by Stuart Penney
No. 2 - Robert Plant - The Solo Singles
Continuing our occasional series of disappointment and squandered opportunity, here’s the story of the time I foolishly passed up the chance to buy both of Robert Plant’s impossibly rare (and now insanely valuable) pre-Led Zeppelin solo 7” singles for just a few pennies. But first, a little background.
Before joining Zeppelin, Plant had a brief and unsuccessful solo career, during which he recorded a pair of decidedly MOR singles for CBS:
Our Song / Laughin’, Cryin’, Laughin’ (CBS 202656) Released March 31, 1967
The CBS press release for “Our Song” reads: "A new solo singer from Birmingham, Robert Plant makes his debut on CBS with "Our Song.” Robert used to sing with groups like The Listen and Black Snake Moan but recently decided that his soul-sound voice could be used to better effect as a solo artist."
The A side is a cover of an Italian song, “La Musica è Finita.” It first appeared at the January 1967 Sanremo Song Festival where it was performed twice by two different singers - Ornella Vanoni and Mario Guarnera - and ended up in 4th place. And, should anyone still care about this kind of thing, the winners of the festival were Iva Zanicchi and Claudio Villa with the song "Non pensare a me."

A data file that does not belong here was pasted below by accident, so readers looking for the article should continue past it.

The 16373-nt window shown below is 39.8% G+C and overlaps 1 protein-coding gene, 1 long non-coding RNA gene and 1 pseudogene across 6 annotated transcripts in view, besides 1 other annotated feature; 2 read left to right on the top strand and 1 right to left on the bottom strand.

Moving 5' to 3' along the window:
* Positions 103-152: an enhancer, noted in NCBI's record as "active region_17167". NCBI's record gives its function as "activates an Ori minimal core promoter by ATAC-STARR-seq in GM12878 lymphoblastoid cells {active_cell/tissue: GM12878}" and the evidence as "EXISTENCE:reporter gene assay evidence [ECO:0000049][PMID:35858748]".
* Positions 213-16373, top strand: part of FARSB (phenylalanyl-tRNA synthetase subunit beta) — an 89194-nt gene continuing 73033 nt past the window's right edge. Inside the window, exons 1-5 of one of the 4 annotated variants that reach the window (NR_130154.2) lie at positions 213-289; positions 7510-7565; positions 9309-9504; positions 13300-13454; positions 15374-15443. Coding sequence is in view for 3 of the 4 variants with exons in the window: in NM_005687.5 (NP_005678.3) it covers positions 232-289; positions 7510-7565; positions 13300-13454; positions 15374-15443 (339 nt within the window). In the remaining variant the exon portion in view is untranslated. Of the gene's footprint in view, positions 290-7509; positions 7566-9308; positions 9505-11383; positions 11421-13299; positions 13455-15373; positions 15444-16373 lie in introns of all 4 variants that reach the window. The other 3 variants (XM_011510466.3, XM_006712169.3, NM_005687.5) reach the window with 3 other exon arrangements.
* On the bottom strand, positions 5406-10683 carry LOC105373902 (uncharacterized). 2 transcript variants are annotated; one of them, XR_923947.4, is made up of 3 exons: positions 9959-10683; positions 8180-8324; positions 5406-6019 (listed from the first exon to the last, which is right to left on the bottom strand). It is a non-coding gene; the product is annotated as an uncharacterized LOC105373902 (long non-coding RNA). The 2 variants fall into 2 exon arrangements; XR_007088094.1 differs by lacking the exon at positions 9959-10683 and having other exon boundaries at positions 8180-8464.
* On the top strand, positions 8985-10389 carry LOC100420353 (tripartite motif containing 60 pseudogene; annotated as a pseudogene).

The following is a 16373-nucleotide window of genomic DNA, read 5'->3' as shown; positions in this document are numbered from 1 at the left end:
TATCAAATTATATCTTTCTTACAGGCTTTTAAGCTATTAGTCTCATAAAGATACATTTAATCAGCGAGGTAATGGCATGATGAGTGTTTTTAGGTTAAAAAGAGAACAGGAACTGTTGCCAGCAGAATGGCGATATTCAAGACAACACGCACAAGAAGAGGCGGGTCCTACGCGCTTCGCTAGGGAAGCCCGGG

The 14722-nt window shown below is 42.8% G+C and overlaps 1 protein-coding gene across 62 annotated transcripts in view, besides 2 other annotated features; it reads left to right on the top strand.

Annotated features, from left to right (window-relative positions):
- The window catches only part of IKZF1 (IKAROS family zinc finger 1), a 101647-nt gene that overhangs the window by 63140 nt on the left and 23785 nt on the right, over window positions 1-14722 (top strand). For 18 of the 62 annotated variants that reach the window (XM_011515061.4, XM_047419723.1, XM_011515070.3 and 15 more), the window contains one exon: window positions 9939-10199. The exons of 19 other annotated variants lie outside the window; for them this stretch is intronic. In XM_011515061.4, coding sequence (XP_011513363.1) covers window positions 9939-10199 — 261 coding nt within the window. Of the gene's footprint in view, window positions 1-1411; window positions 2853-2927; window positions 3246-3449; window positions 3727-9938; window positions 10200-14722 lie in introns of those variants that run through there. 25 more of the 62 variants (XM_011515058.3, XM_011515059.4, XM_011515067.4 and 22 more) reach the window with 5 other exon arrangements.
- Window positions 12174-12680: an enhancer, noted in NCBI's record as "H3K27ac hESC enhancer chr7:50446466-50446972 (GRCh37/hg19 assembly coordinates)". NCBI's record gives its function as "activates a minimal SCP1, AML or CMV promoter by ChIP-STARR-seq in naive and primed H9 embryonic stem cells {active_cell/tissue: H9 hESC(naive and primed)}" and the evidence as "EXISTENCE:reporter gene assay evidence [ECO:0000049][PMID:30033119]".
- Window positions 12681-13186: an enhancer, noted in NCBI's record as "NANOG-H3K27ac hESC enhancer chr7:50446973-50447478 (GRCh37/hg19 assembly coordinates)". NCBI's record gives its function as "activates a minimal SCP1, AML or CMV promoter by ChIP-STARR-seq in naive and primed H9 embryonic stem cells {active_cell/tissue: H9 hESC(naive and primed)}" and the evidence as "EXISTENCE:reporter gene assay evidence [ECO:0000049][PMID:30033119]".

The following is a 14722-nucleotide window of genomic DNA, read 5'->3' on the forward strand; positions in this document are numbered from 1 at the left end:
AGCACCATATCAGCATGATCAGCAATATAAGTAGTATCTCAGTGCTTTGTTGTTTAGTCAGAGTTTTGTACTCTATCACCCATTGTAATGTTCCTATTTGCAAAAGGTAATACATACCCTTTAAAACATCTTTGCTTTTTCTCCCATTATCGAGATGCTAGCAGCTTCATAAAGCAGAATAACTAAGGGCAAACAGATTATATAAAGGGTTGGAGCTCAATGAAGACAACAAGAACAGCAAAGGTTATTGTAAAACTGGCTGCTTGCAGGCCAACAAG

One of the co-writers of “La Musica è Finita” was Umberto Bindi who also penned "Il Mio Mondo." An English language version of the song became a May 1964 UK chart topper for Cilla Black as “You're My World.”
The English lyrics for "Our Song" were written by Tony Clarke (1941 - 2010). Between 1967 - 1978 Clarke produced seven albums for the Moody Blues and oversaw the recording of the 1965 live debut LP by John Mayall & the Bluesbreakers.
Long Time Coming / I’ve Got A Secret (CBS 2858) Released July 14, 1967.
The heartfelt A-side ballad was first released (as “It Took A Long Time Coming”) in early 1967 by American singer Laura Lynn on the UK President label (PT 104).
“I’ve Got A Secret” is a cover of a song by St. Louis soul outfit The Sharpees. It originally appeared as the A-side of a 1966 single on the Chicago based label One-derful (4843).
Predictably, since Plant was a total unknown at the time, both records flopped and sank without trace. I can’t say how many copies were sold, but I’d guess there was a pressing run of around 500 copies each, most of which would have been returned to the record company unsold (or flogged off cheap, as we shall see). As often happens with records which become hugely collectable years later, “A" label promotional copies (as shown here) are more plentiful than stock copies. It’s likely a hundred or so promo pressings were sent out to UK radio stations and the music press for review, outstripping actual over-the-counter sales.